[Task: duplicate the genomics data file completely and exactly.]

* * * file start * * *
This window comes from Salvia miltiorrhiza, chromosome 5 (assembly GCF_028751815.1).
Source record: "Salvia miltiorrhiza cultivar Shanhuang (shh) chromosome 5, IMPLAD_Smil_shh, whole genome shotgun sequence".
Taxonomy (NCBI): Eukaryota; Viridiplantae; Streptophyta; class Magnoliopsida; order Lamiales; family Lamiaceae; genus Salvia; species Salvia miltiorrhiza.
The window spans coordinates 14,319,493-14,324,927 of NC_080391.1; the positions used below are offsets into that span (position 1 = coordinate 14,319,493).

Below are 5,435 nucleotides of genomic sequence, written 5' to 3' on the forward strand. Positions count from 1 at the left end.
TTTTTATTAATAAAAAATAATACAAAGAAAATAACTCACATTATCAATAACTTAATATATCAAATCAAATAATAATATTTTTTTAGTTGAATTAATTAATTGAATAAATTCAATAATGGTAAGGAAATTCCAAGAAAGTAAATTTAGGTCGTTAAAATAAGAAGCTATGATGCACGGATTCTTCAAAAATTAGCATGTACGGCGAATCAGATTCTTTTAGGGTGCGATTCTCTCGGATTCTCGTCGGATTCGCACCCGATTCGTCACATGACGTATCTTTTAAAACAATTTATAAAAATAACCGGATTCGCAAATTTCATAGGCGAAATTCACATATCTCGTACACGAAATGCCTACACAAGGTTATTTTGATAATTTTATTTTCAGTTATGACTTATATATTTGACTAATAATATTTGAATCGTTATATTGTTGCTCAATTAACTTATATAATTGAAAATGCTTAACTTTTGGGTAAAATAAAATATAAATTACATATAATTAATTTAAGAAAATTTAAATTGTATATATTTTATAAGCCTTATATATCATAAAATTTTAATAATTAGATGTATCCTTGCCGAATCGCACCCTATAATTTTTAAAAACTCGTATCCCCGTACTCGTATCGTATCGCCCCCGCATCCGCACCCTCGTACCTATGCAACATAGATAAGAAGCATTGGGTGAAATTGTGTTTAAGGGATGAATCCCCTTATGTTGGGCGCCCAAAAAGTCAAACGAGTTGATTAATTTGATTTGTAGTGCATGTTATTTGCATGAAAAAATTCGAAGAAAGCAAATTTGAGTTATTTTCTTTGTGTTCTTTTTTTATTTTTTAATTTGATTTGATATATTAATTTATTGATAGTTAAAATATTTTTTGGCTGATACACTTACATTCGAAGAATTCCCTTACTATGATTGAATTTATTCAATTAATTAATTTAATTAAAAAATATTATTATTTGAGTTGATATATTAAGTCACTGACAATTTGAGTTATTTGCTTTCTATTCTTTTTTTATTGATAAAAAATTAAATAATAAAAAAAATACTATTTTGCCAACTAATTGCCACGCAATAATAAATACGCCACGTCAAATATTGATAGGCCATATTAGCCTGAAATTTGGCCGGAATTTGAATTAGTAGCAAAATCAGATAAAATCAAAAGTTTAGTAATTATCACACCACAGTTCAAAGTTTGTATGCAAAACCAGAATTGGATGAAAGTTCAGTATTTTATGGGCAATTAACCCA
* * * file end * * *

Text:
This window comes from Salvia miltiorrhiza, chromosome 5 (assembly GCF_028751815.1).
Source record: "Salvia miltiorrhiza cultivar Shanhuang (shh) chromosome 5, IMPLAD_Smil_shh, whole genome shotgun sequence".
Taxonomy (NCBI): Eukaryota; Viridiplantae; Streptophyta; class Magnoliopsida; order Lamiales; family Lamiaceae; genus Salvia; species Salvia miltiorrhiza.
The window spans coordinates 14,319,493-14,324,927 of NC_080391.1; the positions used below are offsets into that span (position 1 = coordinate 14,319,493).

Below are 5,435 nucleotides of genomic sequence, written 5' to 3' on the forward strand. Positions count from 1 at the left end.
TTTTTATTAATAAAAAATAATACAAAGAAAATAACTCACATTATCAATAACTTAATATATCAAATCAAATAATAATATTTTTTTAGTTGAATTAATTAATTGAATAAATTCAATAATGGTAAGGAAATTCCAAGAAAGTAAATTTAGGTCGTTAAAATAAGAAGCTATGATGCACGGATTCTTCAAAAATTAGCATGTACGGCGAATCAGATTCTTTTAGGGTGCGATTCTCTCGGATTCTCGTCGGATTCGCACCCGATTCGTCACATGACGTATCTTTTAAAACAATTTATAAAAATAACCGGATTCGCAAATTTCATAGGCGAAATTCACATATCTCGTACACGAAATGCCTACACAAGGTTATTTTGATAATTTTATTTTCAGTTATGACTTATATATTTGACTAATAATATTTGAATCGTTATATTGTTGCTCAATTAACTTATATAATTGAAAATGCTTAACTTTTGGGTAAAATAAAATATAAATTACATATAATTAATTTAAGAAAATTTAAATTGTATATATTTTATAAGCCTTATATATCATAAAATTTTAATAATTAGATGTATCCTTGCCGAATCGCACCCTATAATTTTTAAAAACTCGTATCCCCGTACTCGTATCGTATCGCCCCCGCATCCGCACCCTCGTACCTATGCAACATAGATAAGAAGCATTGGGTGAAATTGTGTTTAAGGGATGAATCCCCTTATGTTGGGCGCCCAAAAAGTCAAACGAGTTGATTAATTTGATTTGTAGTGCATGTTATTTGCATGAAAAAATTCGAAGAAAGCAAATTTGAGTTATTTTCTTTGTGTTCTTTTTTTATTTTTTAATTTGATTTGATATATTAATTTATTGATAGTTAAAATATTTTTTGGCTGATACACTTACATTCGAAGAATTCCCTTACTATGATTGAATTTATTCAATTAATTAATTTAATTAAAAAATATTATTATTTGAGTTGATATATTAAGTCACTGACAATTTGAGTTATTTGCTTTCTATTCTTTTTTTATTGATAAAAAATTAAATAATAAAAAAAATACTATTTTGCCAACTAATTGCCACGCAATAATAAATACGCCACGTCAAATATTGATAGGCCATATTAGCCTGAAATTTGGCCGGAATTTGAATTAGTAGCAAAATCAGATAAAATCAAAAGTTTAGTAATTATCACACCACAGTTCAAAGTTTGTATGCAAAACCAGAATTGGATGAAAGTTCAGTATTTTATGGGCAATTAACCCA